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We need more than Kiwi ingenuity to be ready for kick off

I know there are huge life-and-death concerns in the world right now but, at a local level, I find myself worrying more and more as to whether or not we will be ready for kick-off come the Rugby World Cup on September 9 this year.

I love New Zealand, I love rugby, I love Auckland and Invercargill and all the places in between. I also know it is tantamount to treason to profer criticism of either New Zealand's ability to do something or rugby. But looking around, I am not confident that we will be ready to the standard the rest of the world expects come the big day. 

Today's New Zealand Herald  looks again at the financial cost of hosting the event here. Me, I'm worried about the cost to our reputation.  There's the big tent thingy going up on the waterfront, the stadiums that are not equipped to deal with the demands of the world's sports and other media, there's the inoperative countdown clock  just opposite Britomart. Then there's the whole business of accommodation, transport links to venues, overpricing, no eftpos at stadiums and (whispers) the normal potential for the weather to be atrocious in September and October.

Whether we like it or not, the world has high expectations of international events of this kind and looking around the country four months out, I wonder if we will meet those expectations or fall dreadfully short. We rely on people coming here. Tourism is, we are told, one of our economic cornerstones. Yet this showcase event looks scarily unfinished at a time when we should be adding polish to the preparations, not still struggling with the infrastructure.  The long term risk to our reputation is far greater than the initial financial deficits being reported. If those coming - or not - for the Rugby World Cup - are not happy with the provisions and preparations for their arrival our tourism industry will be affected for years to come.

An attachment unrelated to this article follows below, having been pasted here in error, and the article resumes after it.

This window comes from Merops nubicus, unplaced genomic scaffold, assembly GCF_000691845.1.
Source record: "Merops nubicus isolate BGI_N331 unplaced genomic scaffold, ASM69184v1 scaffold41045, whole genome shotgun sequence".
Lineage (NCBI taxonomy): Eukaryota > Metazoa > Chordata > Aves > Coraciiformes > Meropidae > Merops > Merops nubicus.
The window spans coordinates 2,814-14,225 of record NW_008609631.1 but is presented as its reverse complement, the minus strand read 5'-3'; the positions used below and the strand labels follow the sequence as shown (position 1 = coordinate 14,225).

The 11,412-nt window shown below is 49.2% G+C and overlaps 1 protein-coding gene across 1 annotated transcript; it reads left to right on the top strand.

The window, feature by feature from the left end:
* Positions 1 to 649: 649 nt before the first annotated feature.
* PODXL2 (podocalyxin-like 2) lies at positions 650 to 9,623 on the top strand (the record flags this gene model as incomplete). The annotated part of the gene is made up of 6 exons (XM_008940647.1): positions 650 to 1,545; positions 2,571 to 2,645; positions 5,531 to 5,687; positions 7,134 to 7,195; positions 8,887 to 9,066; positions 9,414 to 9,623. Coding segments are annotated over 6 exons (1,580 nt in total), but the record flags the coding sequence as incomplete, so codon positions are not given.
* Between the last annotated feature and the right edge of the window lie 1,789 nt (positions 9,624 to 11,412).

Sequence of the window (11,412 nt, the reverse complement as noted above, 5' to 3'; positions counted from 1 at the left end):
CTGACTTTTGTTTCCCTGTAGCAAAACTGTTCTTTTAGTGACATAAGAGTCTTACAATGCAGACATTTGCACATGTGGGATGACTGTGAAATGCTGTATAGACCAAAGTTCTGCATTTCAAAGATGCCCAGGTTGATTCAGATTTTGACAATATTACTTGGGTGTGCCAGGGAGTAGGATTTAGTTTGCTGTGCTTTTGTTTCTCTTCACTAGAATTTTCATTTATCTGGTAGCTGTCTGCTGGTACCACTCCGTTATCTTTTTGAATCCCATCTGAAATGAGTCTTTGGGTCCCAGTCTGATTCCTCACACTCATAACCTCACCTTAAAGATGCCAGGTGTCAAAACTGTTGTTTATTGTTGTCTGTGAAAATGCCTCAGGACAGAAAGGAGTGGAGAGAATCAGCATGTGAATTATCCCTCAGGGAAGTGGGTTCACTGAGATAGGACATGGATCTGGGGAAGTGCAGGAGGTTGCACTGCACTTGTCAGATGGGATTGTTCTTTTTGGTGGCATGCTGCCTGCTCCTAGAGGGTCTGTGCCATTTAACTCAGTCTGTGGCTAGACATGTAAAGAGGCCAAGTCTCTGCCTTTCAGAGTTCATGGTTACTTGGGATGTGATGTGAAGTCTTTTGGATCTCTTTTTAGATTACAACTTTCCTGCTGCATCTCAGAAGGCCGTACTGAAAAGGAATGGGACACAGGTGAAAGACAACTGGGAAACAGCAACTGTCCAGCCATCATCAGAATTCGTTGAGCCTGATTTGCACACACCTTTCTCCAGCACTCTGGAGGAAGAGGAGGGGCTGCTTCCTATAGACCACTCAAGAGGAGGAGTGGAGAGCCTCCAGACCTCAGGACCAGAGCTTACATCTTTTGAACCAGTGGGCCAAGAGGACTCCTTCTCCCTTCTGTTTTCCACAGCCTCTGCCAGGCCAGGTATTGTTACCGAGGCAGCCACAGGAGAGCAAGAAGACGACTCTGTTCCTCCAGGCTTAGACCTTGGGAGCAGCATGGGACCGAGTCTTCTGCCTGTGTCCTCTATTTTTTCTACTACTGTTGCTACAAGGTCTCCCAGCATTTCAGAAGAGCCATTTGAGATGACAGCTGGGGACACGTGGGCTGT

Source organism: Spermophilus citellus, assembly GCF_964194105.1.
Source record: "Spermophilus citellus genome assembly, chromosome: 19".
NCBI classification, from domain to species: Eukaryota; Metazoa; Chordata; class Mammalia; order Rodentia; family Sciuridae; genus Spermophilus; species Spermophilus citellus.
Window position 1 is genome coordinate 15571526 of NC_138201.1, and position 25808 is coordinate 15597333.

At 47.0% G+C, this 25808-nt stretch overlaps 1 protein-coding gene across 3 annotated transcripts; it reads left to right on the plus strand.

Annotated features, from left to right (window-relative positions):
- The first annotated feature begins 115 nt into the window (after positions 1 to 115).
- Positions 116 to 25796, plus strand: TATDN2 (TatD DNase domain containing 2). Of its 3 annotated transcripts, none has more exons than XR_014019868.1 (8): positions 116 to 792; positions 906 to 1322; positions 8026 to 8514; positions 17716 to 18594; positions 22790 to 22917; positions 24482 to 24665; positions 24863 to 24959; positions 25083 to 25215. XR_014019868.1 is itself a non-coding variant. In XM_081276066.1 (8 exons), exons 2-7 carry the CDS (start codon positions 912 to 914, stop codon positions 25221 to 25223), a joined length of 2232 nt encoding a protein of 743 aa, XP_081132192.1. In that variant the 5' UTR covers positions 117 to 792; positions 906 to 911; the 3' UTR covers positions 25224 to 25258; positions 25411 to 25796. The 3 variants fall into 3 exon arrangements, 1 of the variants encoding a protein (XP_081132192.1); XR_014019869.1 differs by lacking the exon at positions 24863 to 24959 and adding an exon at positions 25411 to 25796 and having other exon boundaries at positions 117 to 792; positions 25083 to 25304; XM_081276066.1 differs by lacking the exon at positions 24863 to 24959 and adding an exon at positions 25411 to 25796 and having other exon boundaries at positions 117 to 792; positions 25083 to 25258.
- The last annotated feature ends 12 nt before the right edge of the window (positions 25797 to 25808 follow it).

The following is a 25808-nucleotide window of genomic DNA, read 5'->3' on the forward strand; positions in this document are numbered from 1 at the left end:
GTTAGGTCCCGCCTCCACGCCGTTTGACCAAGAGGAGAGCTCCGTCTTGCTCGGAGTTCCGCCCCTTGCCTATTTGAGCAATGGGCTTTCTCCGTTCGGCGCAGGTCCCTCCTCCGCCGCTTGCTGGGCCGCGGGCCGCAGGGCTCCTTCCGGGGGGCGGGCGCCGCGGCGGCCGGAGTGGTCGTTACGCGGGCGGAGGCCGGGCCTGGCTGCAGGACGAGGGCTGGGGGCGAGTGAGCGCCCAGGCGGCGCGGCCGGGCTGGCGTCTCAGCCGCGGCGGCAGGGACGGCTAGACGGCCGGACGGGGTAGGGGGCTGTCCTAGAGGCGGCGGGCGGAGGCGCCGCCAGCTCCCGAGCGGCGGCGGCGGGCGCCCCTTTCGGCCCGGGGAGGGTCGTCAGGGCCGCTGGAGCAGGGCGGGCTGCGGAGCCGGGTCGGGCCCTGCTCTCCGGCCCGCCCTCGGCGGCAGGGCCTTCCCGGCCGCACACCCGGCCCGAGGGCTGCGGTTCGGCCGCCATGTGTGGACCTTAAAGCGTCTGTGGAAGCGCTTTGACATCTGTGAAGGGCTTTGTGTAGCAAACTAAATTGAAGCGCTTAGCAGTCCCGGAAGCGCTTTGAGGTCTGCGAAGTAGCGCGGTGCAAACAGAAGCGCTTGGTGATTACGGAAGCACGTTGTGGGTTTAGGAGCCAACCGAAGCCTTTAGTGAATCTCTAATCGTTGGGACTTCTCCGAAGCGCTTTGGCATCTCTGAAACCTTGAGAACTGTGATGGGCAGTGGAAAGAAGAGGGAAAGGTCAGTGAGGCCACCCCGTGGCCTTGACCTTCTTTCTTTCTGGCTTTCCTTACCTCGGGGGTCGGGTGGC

It is naive to think that it is just a sporting tournament even though that viewpoint is the one most heard. If you have any doubts about that, cast your mind back to the debacle in India last year during the Commonwealth Games. September's event is a world showcase for the entire country so we need to see some leadership - and some real action - in order to be ready for those we have invited to come. 

If I had invited visitors from across the world to come to see me in September, the rooms would be ready, beds counted, meals planned, transport sorted and entertainment organised.  All that would be left to do four months out would be a tidy up in the garden just before they got here.

Looking at the event from the inside out, it all looks very piecemeal, disjointed and uncoordinated. From an event management point of view, this is not a good look, nor good operational practice. I am willing someone, somewhere to create a rounded picture for fans and visitors alike of what they can expect - something that doesn't exist at the moment.  

Looking at today's picture, I fear it will take a heck of a lot more than Kiwi ingenuity between now and September to give the rest of the world the welcome it expects - and deserves. Because there is an awful lot more to do than just tidy up the garden.